The Natural System Model (NSM) simulates the hydrologic response of a pre-drained Everglades system. The NSM does not attempt to simulate the pre-drained hydrology; the data necessary to perform such a simulation do not exist. Rather, the use of recent climatic data, e.g., rainfall, potential evapotranspiration, tidal and inflow boundaries, allows for meaningful comparisons between the current managed system and the natural system under identical climatic conditions.
Prior to major drainage activities in South Florida that began in the late 1800s, the Everglades (south of Lake Okeechobee) consisted of approximately 4 million acres of subtropical wetlands and slow sheetflow that covered much of South Florida. This immense wetland system spread from the south shore of Lake Okeechobee to the mangrove estuaries of Florida Bay and Gulf of Mexico. The Immokalee Ridge to the west and the coastal ridges to the east generally mark the hydrologic boundaries of the historic Everglades, although numerous connections through the coastal ridge overflowed from the Everglades to the Atlantic Ocean.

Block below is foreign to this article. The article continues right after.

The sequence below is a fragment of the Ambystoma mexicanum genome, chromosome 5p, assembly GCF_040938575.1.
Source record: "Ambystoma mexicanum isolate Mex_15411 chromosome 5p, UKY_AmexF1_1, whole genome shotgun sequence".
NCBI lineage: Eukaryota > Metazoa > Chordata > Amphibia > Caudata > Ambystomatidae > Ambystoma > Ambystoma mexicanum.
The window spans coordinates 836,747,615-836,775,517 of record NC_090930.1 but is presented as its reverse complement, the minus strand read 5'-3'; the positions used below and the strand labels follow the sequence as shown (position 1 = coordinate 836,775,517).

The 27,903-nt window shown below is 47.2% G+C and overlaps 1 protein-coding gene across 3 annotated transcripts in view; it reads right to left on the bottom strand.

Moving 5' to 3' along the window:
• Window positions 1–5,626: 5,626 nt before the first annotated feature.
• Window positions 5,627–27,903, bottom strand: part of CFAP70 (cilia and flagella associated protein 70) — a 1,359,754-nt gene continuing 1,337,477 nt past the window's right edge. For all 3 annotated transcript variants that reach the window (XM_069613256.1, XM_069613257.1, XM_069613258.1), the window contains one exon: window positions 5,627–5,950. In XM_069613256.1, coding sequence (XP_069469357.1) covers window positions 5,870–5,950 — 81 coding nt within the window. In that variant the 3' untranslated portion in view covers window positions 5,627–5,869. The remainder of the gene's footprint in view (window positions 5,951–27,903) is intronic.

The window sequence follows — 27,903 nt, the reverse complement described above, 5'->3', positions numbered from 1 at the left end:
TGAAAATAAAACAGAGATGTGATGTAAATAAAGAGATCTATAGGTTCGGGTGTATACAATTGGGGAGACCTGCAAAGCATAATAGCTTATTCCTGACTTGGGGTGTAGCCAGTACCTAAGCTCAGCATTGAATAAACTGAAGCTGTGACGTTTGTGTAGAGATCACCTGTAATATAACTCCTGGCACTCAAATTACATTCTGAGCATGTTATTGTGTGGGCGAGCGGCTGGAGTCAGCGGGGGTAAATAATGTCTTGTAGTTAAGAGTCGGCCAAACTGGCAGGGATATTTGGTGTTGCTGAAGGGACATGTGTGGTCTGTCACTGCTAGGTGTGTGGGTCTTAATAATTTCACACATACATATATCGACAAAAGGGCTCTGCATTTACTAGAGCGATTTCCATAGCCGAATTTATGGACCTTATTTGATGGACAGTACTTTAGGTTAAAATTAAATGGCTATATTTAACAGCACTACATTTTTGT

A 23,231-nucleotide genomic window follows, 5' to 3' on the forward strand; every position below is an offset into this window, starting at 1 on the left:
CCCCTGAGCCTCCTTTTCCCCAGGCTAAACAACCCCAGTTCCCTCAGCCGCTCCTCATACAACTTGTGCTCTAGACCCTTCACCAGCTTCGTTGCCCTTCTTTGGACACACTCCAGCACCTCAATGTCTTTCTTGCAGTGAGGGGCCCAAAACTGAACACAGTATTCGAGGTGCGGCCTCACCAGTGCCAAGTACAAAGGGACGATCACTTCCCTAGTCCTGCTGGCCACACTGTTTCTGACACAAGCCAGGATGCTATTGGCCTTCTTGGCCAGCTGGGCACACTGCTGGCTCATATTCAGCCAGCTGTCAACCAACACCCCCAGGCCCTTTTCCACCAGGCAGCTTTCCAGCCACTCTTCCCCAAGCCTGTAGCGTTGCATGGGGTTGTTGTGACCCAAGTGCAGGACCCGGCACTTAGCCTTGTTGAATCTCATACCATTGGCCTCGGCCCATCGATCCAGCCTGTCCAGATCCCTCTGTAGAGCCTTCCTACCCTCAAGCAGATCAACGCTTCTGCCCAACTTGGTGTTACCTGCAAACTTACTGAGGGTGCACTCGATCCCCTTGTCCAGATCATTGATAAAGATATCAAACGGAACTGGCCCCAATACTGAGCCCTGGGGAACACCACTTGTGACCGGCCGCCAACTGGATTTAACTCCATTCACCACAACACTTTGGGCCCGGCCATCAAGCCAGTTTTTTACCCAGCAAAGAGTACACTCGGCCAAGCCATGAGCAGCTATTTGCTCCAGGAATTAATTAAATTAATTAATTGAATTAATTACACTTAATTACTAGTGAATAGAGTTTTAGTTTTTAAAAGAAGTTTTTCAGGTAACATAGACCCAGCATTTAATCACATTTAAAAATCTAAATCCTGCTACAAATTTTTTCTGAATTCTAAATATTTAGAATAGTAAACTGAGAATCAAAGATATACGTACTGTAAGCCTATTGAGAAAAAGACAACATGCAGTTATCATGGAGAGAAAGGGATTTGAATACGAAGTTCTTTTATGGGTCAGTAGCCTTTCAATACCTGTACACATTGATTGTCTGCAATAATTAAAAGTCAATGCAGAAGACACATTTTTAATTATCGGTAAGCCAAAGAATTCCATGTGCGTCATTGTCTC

In the early and mid-1900s, construction changes in the Kissimmee basin removed significant regional storage upstream of Lake Okeechobee. Regional drainage improvements reduced the lake's surface area and lowered storage depth with approximately 3 million acre-feet of storage lost. South of the lake, construction of the east coast protective levee system in the Everglades (water conservation areas) reduced the overall natural area by one-half and constrained water flow south from the lake. Today, water managers are challenged with moving vast volumes of water within a much smaller, managed system.